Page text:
World news – Human activity forces animals to move 70% further in order to survive


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February 1, 2021

from the University of Sydney

For the first time, scientists have calculated the global impact of human activity on animal movement, uncovering widespread impacts that threaten the survival and biodiversity of species.

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While activities like logging and urbanization have been shown to have a huge impact on wildlife, study by scientists at the University of Sydney and Deakin University in Australia shows that episodic events like hunting, military activities and recreation are still happening can cause major changes in animal behavior.

« It is important that we understand the extent of the impact humans have on other animal species, » said lead author Dr. Tim Doherty, a wildlife ecologist at the University of Sydney. « The consequences of altered animal movements can be profound, leading to decreased animal fitness, lower chances of survival, decreased reproductive rates, genetic isolation and even local extinction. »

The study points to a global restructuring of animal movements caused by human disturbance and potentially has profound effects on animal populations, species and ecosystem processes.

« Movement is critical to animal survival but can be disrupted by human disturbance, » said Dr. Doherty. « Animals use behavioral mechanisms to adapt to human activities, for example by fleeing or avoiding people, traveling further to find food or mates, or finding new shelters to avoid people or predators. » / p> In some cases, human activity forced a decrease in animal movement. The study found that due to improved access to food in human locations, the ability to move out of an altered habitat, or the restriction of movement by physical barriers, was limited.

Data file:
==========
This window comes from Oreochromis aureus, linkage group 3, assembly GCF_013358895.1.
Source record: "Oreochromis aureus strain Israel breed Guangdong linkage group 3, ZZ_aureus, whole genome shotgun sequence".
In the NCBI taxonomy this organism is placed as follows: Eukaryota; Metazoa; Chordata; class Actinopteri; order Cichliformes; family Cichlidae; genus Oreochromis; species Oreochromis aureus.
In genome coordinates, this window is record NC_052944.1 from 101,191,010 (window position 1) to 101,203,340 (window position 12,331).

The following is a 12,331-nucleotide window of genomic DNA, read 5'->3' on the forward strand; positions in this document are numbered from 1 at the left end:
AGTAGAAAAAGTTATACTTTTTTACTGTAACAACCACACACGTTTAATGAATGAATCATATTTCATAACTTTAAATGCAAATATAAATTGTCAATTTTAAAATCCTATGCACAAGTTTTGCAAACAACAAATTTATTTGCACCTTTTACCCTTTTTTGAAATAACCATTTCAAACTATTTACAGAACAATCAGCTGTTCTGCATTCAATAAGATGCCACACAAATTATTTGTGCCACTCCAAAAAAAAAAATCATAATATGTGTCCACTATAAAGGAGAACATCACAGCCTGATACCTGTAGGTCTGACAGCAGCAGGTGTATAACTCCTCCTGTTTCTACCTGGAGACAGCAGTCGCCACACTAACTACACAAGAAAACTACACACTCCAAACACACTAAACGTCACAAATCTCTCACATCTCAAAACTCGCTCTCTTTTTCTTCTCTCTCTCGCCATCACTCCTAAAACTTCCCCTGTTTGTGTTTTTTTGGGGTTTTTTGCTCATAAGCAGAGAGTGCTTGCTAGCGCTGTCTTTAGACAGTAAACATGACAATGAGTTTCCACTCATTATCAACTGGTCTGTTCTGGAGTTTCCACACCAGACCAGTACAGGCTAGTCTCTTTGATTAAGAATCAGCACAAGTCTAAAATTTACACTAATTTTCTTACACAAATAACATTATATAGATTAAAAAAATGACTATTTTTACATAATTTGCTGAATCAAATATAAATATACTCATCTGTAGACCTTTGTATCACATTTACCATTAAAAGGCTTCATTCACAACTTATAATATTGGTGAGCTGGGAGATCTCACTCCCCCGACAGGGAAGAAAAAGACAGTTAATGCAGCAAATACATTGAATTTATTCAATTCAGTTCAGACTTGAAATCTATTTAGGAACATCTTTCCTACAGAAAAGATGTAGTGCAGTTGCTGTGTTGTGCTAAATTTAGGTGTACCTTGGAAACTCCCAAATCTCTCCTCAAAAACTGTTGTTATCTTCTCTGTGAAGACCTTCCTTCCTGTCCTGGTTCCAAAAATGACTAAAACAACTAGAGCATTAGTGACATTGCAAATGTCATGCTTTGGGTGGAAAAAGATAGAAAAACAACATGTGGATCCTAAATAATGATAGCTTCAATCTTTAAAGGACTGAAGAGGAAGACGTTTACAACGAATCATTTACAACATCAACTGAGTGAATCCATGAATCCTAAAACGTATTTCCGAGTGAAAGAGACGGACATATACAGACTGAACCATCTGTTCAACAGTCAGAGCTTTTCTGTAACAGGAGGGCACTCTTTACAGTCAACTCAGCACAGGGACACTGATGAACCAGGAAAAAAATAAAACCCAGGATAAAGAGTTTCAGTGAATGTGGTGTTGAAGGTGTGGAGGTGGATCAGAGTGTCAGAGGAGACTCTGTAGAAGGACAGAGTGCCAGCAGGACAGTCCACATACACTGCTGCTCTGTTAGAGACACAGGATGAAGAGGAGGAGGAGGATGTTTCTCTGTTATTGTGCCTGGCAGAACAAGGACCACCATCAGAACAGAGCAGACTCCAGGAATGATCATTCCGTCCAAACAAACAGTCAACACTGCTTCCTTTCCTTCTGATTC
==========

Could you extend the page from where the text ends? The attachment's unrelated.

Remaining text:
« Aside from the direct effects on animal species, there are also Impact, « said Dr. Doherty. « The movement of animals is linked to important ecological processes such as pollination, seed distribution and soil turnover, so that disrupted animal movements can have negative effects on all ecosystems. »

Dr. Doherty, who started this research at Deakin University before moving to the University of Sydney, said the results had important policy implications for animal biodiversity management.

« In marine environments and landscapes created by humans If the influence remains relatively unaffected, it is important that the habitat change is avoided, « said Dr. Doherty from the School of Life and Environmental Sciences at the Faculty of Science.

« This could include strengthening and supporting existing protected areas and securing additional wilderness areas for legal protection. »

The study states that it may It is easier to reduce the impact of episodic disturbance by carefully managing certain activities such as hunting and tourism in wilderness areas, especially during the animal breeding seasons.

« If habitat change is inevitable, we recommend that a knowledge of the behavior is known animal movement affects landscaping and management to ensure animal movement is assured, « said Dr. Doherty.

He said that reducing the negative impact of human activity on animal movement will be critical to maintaining biodiversity in an increasingly human-dominated world.

« More research is needed to better understand the impact of habitat change on animal movement in rapidly developing parts of the world, « said Dr. Doherty.

The research has compiled and analyzed 208 separate studies in 167 animal species over 39 years to assess how human disturbances affect animal movement. In more than a third of the cases, animals were forced to undergo changes that increased their movement by more than 50 percent.

The species treated in the study range from the 0.05 gram sleepy orange butterfly to the great white shark, which weighs over 2,000 kilograms . 37 bird species, 77 mammal species, 17 reptile species, 11 amphibian species, 13 fish species and 12 arthropod species (insect species) were recorded.

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